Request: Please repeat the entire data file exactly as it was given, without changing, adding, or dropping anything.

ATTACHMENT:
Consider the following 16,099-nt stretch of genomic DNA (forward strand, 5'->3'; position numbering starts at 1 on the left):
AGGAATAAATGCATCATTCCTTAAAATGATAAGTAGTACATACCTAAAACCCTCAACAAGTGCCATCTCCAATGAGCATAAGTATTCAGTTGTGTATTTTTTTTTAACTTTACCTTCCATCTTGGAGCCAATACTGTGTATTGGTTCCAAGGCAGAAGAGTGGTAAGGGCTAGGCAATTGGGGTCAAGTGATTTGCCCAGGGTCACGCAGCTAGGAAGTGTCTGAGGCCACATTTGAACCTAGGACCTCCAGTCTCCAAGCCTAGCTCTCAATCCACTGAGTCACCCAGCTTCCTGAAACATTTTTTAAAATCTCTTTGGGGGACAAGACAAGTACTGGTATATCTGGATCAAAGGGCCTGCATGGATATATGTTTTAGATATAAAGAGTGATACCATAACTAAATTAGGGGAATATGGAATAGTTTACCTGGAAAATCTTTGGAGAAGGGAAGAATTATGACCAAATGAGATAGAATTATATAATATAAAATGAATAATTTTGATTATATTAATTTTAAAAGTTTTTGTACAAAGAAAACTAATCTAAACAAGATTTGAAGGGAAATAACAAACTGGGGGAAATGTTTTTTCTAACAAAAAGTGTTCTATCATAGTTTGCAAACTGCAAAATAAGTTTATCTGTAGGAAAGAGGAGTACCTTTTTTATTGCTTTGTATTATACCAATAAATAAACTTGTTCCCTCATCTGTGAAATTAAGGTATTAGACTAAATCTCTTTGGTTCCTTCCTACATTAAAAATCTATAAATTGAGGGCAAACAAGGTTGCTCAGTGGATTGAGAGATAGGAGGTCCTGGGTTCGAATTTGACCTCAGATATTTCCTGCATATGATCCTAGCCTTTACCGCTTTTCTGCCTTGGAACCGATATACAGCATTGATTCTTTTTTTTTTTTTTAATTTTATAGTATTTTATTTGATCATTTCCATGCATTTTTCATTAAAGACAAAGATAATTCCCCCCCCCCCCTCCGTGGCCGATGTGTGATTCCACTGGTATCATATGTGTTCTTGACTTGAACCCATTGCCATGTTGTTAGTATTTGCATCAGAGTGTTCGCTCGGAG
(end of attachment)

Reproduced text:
Consider the following 16,099-nt stretch of genomic DNA (forward strand, 5'->3'; position numbering starts at 1 on the left):
AGGAATAAATGCATCATTCCTTAAAATGATAAGTAGTACATACCTAAAACCCTCAACAAGTGCCATCTCCAATGAGCATAAGTATTCAGTTGTGTATTTTTTTTTAACTTTACCTTCCATCTTGGAGCCAATACTGTGTATTGGTTCCAAGGCAGAAGAGTGGTAAGGGCTAGGCAATTGGGGTCAAGTGATTTGCCCAGGGTCACGCAGCTAGGAAGTGTCTGAGGCCACATTTGAACCTAGGACCTCCAGTCTCCAAGCCTAGCTCTCAATCCACTGAGTCACCCAGCTTCCTGAAACATTTTTTAAAATCTCTTTGGGGGACAAGACAAGTACTGGTATATCTGGATCAAAGGGCCTGCATGGATATATGTTTTAGATATAAAGAGTGATACCATAACTAAATTAGGGGAATATGGAATAGTTTACCTGGAAAATCTTTGGAGAAGGGAAGAATTATGACCAAATGAGATAGAATTATATAATATAAAATGAATAATTTTGATTATATTAATTTTAAAAGTTTTTGTACAAAGAAAACTAATCTAAACAAGATTTGAAGGGAAATAACAAACTGGGGGAAATGTTTTTTCTAACAAAAAGTGTTCTATCATAGTTTGCAAACTGCAAAATAAGTTTATCTGTAGGAAAGAGGAGTACCTTTTTTATTGCTTTGTATTATACCAATAAATAAACTTGTTCCCTCATCTGTGAAATTAAGGTATTAGACTAAATCTCTTTGGTTCCTTCCTACATTAAAAATCTATAAATTGAGGGCAAACAAGGTTGCTCAGTGGATTGAGAGATAGGAGGTCCTGGGTTCGAATTTGACCTCAGATATTTCCTGCATATGATCCTAGCCTTTACCGCTTTTCTGCCTTGGAACCGATATACAGCATTGATTCTTTTTTTTTTTTTTAATTTTATAGTATTTTATTTGATCATTTCCATGCATTTTTCATTAAAGACAAAGATAATTCCCCCCCCCCCCTCCGTGGCCGATGTGTGATTCCACTGGTATCATATGTGTTCTTGACTTGAACCCATTGCCATGTTGTTAGTATTTGCATCAGAGTGTTCGCTCGGAG